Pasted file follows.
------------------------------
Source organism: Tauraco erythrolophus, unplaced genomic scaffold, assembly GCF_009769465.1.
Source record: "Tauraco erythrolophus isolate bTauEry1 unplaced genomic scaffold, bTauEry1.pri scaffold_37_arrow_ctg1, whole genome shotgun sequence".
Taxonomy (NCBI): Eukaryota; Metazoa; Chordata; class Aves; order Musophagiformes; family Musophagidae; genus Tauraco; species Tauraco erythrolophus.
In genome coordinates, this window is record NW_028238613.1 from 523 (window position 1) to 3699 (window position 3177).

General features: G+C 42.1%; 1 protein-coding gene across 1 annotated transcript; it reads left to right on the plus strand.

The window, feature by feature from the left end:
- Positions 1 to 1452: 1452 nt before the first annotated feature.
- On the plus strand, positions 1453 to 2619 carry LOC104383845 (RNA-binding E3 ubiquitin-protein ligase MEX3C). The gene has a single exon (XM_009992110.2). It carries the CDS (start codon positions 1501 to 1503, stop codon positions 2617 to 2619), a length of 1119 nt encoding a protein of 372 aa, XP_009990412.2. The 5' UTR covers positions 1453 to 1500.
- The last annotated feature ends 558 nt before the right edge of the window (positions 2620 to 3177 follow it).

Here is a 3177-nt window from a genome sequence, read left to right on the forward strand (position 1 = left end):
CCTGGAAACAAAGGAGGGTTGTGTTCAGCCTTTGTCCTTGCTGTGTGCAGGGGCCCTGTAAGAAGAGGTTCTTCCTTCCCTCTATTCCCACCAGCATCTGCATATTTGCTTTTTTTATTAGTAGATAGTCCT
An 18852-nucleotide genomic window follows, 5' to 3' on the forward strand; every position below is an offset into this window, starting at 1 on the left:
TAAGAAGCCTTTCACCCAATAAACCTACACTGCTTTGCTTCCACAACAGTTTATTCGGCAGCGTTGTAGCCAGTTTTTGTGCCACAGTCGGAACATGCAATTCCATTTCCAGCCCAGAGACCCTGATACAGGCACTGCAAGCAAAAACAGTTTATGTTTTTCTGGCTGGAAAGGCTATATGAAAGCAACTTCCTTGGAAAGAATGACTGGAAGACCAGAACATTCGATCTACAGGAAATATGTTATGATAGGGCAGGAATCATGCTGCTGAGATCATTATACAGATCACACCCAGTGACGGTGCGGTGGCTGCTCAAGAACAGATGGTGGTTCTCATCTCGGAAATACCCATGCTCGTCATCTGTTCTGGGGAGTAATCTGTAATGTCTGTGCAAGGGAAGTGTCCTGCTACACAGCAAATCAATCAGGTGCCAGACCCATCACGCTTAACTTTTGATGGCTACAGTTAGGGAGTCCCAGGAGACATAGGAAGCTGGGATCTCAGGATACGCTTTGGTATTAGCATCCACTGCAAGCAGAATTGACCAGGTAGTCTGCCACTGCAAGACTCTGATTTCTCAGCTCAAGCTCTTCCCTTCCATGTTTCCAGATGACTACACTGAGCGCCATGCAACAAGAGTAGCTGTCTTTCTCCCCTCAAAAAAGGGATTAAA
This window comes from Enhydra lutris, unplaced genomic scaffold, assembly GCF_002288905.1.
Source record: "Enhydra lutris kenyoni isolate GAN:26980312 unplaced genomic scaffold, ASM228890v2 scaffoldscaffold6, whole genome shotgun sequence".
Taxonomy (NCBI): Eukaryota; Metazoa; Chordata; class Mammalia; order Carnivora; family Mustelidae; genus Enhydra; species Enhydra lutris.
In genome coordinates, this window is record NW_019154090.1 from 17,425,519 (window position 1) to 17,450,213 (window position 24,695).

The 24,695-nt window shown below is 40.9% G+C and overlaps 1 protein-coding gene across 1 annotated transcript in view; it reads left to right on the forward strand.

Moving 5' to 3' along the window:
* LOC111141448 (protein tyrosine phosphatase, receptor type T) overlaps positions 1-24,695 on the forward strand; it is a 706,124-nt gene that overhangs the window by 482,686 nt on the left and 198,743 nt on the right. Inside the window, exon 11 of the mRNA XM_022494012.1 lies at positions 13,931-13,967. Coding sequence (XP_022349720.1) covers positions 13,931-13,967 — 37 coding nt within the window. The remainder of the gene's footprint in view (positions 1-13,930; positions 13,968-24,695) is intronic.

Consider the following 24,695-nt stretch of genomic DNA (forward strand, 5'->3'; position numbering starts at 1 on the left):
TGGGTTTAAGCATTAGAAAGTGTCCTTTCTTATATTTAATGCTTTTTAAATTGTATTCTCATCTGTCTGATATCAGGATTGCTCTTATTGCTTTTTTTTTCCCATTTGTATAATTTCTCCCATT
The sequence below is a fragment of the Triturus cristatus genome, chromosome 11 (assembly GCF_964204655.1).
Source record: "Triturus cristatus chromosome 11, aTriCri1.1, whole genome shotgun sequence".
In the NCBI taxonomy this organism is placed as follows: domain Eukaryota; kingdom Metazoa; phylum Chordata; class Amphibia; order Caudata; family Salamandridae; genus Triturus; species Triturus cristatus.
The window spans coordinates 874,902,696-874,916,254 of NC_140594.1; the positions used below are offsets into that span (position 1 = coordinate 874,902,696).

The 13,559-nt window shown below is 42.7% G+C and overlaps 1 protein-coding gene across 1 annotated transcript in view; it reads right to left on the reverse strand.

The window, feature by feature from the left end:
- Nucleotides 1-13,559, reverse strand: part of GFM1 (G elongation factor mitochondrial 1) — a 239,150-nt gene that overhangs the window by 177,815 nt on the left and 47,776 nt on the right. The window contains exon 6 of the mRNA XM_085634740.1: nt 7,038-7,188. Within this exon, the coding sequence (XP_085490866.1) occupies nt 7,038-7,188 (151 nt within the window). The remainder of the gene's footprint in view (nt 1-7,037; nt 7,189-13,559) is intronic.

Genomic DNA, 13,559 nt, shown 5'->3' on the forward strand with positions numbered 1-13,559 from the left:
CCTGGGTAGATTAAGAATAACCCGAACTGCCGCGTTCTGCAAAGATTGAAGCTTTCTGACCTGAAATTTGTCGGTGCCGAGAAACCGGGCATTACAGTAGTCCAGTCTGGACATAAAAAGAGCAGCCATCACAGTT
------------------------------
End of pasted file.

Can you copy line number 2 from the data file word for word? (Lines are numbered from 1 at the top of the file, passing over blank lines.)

Source record: "Tauraco erythrolophus isolate bTauEry1 unplaced genomic scaffold, bTauEry1.pri scaffold_37_arrow_ctg1, whole genome shotgun sequence".